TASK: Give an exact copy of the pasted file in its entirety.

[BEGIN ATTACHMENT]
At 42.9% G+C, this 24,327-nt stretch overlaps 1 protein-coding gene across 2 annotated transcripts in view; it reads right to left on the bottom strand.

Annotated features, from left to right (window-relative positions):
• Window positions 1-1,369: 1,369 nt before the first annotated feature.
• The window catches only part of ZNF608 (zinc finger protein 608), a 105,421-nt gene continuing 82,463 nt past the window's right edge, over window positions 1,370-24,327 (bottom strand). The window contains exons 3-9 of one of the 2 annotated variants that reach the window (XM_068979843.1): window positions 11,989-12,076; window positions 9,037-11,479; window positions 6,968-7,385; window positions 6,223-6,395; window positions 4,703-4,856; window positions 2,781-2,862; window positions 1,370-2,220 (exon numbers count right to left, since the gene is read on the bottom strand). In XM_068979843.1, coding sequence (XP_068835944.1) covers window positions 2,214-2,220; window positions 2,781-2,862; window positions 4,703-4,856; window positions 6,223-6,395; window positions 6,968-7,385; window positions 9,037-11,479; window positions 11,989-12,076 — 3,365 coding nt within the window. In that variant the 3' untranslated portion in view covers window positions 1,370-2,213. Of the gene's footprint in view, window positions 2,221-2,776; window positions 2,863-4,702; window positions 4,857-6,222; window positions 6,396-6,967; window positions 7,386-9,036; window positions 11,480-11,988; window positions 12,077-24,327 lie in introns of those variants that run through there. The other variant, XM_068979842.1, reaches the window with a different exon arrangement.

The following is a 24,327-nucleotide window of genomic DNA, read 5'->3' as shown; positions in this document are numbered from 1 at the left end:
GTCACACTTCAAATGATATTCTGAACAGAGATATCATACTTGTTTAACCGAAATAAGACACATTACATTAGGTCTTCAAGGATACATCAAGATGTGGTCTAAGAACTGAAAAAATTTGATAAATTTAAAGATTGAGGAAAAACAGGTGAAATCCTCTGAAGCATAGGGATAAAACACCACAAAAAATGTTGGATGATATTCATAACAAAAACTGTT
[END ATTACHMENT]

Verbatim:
At 42.9% G+C, this 24,327-nt stretch overlaps 1 protein-coding gene across 2 annotated transcripts in view; it reads right to left on the bottom strand.

Annotated features, from left to right (window-relative positions):
• Window positions 1-1,369: 1,369 nt before the first annotated feature.
• The window catches only part of ZNF608 (zinc finger protein 608), a 105,421-nt gene continuing 82,463 nt past the window's right edge, over window positions 1,370-24,327 (bottom strand). The window contains exons 3-9 of one of the 2 annotated variants that reach the window (XM_068979843.1): window positions 11,989-12,076; window positions 9,037-11,479; window positions 6,968-7,385; window positions 6,223-6,395; window positions 4,703-4,856; window positions 2,781-2,862; window positions 1,370-2,220 (exon numbers count right to left, since the gene is read on the bottom strand). In XM_068979843.1, coding sequence (XP_068835944.1) covers window positions 2,214-2,220; window positions 2,781-2,862; window positions 4,703-4,856; window positions 6,223-6,395; window positions 6,968-7,385; window positions 9,037-11,479; window positions 11,989-12,076 — 3,365 coding nt within the window. In that variant the 3' untranslated portion in view covers window positions 1,370-2,213. Of the gene's footprint in view, window positions 2,221-2,776; window positions 2,863-4,702; window positions 4,857-6,222; window positions 6,396-6,967; window positions 7,386-9,036; window positions 11,480-11,988; window positions 12,077-24,327 lie in introns of those variants that run through there. The other variant, XM_068979842.1, reaches the window with a different exon arrangement.

The following is a 24,327-nucleotide window of genomic DNA, read 5'->3' as shown; positions in this document are numbered from 1 at the left end:
GTCACACTTCAAATGATATTCTGAACAGAGATATCATACTTGTTTAACCGAAATAAGACACATTACATTAGGTCTTCAAGGATACATCAAGATGTGGTCTAAGAACTGAAAAAATTTGATAAATTTAAAGATTGAGGAAAAACAGGTGAAATCCTCTGAAGCATAGGGATAAAACACCACAAAAAATGTTGGATGATATTCATAACAAAAACTGTT